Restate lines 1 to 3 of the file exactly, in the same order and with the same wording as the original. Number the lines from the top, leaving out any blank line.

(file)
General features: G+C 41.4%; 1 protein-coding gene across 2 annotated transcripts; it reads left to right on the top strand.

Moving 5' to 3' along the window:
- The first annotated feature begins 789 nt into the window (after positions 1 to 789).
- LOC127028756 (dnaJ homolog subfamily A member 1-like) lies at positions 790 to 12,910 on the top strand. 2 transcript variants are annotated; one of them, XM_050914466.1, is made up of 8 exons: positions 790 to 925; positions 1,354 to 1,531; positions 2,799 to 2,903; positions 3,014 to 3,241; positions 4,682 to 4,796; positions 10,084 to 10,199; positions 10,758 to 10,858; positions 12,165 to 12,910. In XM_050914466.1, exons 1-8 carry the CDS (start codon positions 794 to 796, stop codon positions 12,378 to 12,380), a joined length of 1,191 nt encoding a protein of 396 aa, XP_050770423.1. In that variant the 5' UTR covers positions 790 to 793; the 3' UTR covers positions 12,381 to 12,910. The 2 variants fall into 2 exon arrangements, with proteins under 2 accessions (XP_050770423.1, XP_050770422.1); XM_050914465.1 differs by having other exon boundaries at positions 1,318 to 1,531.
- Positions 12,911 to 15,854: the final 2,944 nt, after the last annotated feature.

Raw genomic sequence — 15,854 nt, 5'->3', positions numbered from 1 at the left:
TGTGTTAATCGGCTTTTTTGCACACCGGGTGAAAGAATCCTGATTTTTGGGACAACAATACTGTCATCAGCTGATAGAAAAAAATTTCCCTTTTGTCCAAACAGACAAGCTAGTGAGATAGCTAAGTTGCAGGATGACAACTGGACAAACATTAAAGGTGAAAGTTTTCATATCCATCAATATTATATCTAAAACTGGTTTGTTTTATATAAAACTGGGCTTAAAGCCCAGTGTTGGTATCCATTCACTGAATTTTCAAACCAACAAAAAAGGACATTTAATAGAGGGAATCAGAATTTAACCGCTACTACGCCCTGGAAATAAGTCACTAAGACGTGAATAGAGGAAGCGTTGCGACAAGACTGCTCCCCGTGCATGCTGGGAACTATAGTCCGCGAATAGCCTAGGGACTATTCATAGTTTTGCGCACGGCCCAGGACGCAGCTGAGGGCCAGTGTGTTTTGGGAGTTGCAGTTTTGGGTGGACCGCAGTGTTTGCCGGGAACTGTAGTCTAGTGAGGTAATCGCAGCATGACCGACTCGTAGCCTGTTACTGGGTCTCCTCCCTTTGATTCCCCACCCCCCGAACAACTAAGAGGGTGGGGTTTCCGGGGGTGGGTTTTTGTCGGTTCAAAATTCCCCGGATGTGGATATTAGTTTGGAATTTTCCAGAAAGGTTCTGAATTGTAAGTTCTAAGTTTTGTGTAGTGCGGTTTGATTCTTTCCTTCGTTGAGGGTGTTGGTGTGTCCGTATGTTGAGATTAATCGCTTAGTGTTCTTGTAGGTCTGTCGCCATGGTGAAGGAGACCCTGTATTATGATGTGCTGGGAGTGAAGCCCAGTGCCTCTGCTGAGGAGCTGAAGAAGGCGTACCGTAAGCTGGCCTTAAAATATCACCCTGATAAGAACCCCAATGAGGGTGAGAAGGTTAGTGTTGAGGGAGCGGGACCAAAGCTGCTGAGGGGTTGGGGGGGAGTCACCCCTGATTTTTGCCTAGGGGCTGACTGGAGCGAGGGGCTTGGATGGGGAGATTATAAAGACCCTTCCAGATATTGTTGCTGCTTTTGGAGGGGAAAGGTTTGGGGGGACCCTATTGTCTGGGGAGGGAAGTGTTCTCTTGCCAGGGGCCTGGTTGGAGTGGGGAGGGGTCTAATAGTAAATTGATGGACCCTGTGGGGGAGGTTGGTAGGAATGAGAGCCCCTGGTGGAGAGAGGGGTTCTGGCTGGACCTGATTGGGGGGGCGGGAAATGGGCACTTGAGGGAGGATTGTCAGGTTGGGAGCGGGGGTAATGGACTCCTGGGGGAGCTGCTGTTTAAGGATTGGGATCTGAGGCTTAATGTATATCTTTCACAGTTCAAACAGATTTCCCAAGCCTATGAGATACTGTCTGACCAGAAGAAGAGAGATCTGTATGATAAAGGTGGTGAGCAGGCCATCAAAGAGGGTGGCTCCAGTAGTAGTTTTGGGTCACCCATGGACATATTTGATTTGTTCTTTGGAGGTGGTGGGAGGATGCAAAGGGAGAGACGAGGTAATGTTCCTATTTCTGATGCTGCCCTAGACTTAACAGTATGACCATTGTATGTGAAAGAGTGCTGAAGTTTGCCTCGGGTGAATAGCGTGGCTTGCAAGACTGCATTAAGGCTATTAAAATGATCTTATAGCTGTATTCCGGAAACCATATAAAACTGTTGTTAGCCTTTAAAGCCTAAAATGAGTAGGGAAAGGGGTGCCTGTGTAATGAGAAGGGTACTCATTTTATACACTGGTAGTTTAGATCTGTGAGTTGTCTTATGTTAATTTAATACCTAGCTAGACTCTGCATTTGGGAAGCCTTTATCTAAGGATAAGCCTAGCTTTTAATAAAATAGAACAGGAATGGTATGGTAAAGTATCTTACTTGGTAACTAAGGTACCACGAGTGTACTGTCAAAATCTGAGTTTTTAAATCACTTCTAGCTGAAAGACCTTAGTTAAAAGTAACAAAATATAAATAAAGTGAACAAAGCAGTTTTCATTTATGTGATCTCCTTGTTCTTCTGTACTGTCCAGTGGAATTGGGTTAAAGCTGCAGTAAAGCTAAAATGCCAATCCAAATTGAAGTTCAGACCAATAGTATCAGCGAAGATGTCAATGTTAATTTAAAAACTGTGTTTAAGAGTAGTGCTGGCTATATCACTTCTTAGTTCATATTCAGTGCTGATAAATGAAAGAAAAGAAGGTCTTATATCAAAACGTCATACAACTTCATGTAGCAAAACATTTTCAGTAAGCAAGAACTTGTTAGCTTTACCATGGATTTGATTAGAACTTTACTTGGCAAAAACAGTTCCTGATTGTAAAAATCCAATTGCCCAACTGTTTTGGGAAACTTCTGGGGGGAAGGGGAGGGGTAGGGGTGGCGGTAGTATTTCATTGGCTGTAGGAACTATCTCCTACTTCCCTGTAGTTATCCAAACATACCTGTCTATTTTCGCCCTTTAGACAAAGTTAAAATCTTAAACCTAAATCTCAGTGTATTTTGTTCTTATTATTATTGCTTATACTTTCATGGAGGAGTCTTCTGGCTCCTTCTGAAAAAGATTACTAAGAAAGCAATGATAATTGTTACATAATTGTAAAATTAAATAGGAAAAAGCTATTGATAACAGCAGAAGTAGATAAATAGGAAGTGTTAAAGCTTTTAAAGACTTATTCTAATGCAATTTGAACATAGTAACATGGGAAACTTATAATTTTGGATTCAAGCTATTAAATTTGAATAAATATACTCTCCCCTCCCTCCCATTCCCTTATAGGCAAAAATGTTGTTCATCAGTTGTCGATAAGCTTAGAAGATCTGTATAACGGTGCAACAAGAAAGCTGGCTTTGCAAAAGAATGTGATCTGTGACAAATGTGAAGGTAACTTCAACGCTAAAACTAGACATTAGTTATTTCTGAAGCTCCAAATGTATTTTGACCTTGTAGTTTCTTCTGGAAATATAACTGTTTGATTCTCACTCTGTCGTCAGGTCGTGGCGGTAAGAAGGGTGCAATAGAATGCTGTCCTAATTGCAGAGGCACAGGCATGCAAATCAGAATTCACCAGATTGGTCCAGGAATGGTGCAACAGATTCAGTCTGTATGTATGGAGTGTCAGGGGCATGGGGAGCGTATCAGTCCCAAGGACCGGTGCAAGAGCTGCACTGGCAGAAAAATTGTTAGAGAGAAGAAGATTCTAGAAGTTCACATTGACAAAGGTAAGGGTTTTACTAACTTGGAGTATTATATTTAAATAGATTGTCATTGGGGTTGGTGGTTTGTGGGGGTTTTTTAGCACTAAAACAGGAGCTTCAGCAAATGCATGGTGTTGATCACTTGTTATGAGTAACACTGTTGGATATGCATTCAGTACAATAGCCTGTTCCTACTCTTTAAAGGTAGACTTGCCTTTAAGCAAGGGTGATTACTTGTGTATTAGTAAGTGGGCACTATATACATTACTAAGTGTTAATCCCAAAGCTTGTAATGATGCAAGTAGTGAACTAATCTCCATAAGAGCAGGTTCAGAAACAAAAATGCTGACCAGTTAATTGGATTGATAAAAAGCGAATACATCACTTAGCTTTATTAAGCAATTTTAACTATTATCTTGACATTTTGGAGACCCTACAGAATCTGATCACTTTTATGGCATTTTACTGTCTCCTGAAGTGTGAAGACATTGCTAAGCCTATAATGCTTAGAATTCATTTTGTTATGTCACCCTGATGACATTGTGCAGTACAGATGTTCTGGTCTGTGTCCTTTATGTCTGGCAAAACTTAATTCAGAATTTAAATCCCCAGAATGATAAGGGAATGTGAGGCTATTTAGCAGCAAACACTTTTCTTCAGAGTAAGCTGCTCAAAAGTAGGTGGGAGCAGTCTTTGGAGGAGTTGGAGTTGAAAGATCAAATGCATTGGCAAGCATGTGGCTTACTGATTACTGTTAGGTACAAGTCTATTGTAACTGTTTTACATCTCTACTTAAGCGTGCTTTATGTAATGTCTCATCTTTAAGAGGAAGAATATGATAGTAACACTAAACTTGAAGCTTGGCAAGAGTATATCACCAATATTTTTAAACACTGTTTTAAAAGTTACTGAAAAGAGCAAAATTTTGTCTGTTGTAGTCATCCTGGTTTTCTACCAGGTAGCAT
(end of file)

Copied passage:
General features: G+C 41.4%; 1 protein-coding gene across 2 annotated transcripts; it reads left to right on the top strand.

Moving 5' to 3' along the window:
- The first annotated feature begins 789 nt into the window (after positions 1 to 789).